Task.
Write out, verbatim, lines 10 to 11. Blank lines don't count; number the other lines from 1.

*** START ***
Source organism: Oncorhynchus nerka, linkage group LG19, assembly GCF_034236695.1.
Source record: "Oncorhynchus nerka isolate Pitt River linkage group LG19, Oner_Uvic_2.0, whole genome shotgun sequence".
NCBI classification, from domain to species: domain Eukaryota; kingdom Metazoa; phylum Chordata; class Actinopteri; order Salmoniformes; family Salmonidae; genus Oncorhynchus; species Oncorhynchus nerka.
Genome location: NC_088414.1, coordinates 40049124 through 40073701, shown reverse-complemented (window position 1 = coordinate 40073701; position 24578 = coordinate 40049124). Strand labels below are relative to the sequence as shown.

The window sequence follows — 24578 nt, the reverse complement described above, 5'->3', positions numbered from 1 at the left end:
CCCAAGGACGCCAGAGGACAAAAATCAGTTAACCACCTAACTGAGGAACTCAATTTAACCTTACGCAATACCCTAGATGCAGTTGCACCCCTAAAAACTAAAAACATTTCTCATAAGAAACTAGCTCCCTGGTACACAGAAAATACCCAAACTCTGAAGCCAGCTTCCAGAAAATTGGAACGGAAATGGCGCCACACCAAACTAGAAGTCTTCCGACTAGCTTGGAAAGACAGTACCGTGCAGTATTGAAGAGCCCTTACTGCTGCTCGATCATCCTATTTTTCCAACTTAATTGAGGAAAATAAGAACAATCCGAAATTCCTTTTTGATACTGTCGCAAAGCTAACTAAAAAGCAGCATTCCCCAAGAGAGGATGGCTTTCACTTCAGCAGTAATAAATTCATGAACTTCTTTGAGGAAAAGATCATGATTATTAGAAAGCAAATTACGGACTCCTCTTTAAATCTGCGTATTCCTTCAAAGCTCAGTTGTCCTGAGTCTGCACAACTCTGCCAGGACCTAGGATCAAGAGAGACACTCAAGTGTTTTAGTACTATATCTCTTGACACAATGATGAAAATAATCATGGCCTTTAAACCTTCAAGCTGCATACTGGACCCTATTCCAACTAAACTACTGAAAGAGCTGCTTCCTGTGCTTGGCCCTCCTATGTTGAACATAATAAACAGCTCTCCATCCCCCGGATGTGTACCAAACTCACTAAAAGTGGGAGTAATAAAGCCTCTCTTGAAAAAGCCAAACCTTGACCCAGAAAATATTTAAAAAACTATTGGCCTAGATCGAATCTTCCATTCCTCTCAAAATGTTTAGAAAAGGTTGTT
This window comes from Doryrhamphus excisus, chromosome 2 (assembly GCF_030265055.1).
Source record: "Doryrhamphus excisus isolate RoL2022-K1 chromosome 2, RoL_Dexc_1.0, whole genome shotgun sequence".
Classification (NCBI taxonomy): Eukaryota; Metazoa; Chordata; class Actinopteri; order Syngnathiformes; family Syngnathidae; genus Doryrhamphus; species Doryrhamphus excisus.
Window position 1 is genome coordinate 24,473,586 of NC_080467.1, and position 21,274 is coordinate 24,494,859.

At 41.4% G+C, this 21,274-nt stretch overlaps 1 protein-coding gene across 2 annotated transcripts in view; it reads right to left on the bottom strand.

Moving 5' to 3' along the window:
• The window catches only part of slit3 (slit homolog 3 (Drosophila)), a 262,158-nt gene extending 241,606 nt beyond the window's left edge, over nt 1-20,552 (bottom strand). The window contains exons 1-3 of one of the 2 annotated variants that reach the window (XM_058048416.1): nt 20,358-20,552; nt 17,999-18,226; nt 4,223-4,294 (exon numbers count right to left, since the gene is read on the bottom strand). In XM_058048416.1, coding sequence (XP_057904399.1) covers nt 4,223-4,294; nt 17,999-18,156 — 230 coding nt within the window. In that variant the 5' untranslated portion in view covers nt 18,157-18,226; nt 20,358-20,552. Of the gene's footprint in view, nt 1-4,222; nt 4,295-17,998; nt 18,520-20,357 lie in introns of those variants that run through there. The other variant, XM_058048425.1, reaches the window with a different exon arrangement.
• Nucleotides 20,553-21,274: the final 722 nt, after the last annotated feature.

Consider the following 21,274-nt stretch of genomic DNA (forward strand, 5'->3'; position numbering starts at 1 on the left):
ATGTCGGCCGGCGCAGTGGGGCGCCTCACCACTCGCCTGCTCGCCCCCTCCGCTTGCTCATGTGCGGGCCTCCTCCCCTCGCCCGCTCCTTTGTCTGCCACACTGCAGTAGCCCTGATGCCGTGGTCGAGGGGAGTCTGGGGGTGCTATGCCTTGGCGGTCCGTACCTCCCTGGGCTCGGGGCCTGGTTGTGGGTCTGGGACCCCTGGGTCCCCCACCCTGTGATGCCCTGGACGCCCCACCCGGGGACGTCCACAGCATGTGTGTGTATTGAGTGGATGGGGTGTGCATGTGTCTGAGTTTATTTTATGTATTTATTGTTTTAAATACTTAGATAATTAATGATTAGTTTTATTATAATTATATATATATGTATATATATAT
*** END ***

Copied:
Window position 1 is genome coordinate 24,473,586 of NC_080467.1, and position 21,274 is coordinate 24,494,859.

At 41.4% G+C, this 21,274-nt stretch overlaps 1 protein-coding gene across 2 annotated transcripts in view; it reads right to left on the bottom strand.